GENEVA (AP) -- The leap second may live on for at least another three years.
Once or twice a year the leap second can be tacked on to synchronize atomic clocks -- the world's scientific timekeepers -- with Earth's rotational cycle, which does not run quite like clockwork.
Sanjay Acharya, a spokesman for the International Telecommunication Union, said Thursday a decision to abolish the leap second has been put off until next week. He said "it's been deferred" because governments were unable to reach agreement at talks this week.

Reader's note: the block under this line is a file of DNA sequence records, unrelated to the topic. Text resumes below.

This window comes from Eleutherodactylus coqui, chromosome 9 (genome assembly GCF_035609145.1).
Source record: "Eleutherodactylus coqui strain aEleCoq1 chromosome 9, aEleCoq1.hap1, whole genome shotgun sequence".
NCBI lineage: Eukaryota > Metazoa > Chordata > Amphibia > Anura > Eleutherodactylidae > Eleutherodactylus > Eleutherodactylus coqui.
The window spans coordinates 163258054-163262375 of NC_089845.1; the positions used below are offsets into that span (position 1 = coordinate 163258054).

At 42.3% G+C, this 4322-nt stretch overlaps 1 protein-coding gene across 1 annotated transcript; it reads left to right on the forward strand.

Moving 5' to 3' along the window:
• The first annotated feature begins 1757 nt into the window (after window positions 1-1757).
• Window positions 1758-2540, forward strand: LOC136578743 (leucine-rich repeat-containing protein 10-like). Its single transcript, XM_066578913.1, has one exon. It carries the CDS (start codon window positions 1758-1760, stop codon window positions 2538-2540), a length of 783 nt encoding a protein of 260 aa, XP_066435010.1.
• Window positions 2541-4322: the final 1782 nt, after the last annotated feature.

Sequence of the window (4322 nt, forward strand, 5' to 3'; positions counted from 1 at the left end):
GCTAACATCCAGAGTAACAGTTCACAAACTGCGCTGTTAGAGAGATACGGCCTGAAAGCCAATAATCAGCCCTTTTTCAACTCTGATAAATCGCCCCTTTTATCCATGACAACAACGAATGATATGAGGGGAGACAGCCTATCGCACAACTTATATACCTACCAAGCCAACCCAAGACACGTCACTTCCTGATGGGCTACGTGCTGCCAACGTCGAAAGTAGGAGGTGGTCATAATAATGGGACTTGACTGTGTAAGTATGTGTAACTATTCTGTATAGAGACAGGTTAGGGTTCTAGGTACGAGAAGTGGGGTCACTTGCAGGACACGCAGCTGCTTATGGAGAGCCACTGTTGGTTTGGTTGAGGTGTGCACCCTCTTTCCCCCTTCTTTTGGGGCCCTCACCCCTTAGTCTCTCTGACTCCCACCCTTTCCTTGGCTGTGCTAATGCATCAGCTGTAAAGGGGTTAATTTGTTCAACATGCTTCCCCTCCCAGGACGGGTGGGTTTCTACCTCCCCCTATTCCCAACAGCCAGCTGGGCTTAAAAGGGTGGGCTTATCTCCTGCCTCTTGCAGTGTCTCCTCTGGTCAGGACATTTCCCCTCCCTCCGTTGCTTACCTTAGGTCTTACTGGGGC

Acharya said the U.S. wants to drop the leap second and Britain has argued to keep it.
Government delegates now plan to examine the issue at a separate meeting in Geneva next week, but Acharya said they will likely defer any formal decision until 2015.
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